Fibronectin glomerulopathy (GFND) is a newly recognized autosomal dominant disease of the kidney that results in albuminuria, microscopic hematuria, hypertension, renal tubular acidosis type IV, and end-stage renal disease in the 2d to 6th decade of life. The disease is characterized histologically by massive deposits of fibronectin (Fn) present in the subendothelial spaces of renal glomerular capillaries. The cause of human GFND is unknown. In order to localize a candidate gene for GFND, we performed linkage analysis of a large, 193-member pedigree containing 13 affected individuals. Since we had previously excluded the genes for Fn and uteroglobin as candidate genes for GFND, a total-genome search for linkage was performed. Examination of 306 microsatellite markers resulted in a maximum two-point LOD score of 4.17 at a recombination fraction of. 00 for marker D1S249, and a maximum multipoint LOD score of 4.41 for neighboring marker D1S2782. By detection of recombination events, a critical genetic interval of 4.1 cM was identified, which was flanked by markers D1S2872 and D1S2891. These findings confirm that GFND is a distinct disease entity among the fibrillary glomerulopathies. Gene identification will provide insights into the molecular interactions of Fn in GFND, as well as in genetically unaltered conditions.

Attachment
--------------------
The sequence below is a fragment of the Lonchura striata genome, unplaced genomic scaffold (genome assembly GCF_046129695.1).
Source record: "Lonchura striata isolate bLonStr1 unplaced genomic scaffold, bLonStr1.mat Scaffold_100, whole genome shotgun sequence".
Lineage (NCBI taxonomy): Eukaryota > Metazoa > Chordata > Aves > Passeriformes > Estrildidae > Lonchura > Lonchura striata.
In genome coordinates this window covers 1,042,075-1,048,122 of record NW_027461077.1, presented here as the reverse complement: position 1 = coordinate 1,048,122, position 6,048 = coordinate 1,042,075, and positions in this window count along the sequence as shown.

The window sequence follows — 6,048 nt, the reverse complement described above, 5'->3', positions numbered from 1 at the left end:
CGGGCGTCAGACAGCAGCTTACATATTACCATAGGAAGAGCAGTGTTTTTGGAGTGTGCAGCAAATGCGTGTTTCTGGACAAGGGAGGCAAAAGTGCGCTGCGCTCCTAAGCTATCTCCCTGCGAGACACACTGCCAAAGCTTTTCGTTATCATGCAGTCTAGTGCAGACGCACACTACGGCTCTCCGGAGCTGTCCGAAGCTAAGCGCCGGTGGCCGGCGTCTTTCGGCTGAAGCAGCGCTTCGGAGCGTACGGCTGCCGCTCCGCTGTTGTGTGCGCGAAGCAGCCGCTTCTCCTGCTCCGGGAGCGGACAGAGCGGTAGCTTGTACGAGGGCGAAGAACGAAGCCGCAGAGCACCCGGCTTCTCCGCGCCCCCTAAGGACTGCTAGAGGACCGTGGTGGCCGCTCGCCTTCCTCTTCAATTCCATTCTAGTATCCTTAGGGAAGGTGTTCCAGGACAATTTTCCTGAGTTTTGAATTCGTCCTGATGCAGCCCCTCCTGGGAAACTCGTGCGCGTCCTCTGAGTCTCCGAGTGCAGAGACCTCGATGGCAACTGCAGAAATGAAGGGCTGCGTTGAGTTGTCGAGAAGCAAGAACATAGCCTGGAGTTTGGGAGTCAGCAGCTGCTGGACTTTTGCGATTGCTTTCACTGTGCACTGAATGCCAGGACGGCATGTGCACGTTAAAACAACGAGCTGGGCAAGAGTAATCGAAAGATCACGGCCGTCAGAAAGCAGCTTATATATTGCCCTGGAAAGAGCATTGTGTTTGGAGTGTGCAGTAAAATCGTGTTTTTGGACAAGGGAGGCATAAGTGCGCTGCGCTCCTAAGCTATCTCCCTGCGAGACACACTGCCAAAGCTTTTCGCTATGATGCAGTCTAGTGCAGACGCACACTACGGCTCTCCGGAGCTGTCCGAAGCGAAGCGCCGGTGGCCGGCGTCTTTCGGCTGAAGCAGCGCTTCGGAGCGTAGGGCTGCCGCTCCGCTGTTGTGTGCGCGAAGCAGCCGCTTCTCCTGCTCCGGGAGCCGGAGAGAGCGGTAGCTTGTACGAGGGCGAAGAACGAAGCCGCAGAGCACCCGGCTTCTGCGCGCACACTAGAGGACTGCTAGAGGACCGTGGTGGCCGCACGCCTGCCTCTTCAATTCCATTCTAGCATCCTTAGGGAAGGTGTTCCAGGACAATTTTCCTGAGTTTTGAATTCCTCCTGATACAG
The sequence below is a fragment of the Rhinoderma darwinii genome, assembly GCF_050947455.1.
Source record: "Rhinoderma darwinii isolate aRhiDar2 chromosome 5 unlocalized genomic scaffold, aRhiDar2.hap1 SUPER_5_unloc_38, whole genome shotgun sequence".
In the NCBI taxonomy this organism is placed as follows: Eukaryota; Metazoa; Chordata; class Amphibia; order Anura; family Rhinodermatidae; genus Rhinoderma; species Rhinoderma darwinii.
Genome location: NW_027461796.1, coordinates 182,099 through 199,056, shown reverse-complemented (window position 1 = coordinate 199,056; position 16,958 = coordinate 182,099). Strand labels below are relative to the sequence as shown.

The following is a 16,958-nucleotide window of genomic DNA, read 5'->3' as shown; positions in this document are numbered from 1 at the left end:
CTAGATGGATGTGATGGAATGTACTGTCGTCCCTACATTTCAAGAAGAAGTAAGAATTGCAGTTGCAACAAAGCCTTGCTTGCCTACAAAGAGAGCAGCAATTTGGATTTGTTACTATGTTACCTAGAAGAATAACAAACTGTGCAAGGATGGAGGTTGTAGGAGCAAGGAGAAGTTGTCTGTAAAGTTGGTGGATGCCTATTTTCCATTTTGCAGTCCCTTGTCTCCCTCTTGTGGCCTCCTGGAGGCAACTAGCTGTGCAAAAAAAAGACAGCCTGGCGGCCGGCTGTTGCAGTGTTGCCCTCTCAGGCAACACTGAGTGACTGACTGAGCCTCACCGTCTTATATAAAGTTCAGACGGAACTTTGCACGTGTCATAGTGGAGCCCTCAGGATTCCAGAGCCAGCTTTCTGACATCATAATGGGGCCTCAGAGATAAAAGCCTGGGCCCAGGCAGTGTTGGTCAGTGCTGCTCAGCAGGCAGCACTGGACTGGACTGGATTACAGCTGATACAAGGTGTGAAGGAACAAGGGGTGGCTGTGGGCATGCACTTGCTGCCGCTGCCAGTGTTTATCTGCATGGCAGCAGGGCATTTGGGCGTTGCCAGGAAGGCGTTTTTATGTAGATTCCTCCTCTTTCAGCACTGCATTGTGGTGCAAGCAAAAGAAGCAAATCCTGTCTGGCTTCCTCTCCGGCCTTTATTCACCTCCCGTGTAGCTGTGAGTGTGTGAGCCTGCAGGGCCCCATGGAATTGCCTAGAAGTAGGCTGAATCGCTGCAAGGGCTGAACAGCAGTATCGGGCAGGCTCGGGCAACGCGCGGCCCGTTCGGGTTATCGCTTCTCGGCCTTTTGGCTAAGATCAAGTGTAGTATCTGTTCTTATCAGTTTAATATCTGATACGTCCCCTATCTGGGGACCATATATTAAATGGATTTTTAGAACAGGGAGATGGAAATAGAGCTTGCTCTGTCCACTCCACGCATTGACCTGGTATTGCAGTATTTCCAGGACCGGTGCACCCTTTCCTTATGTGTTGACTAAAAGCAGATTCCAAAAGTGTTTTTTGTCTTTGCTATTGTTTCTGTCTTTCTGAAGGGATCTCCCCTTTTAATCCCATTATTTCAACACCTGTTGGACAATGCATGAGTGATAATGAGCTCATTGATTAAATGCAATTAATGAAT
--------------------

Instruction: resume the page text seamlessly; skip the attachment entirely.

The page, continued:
- Molecular Diagnostics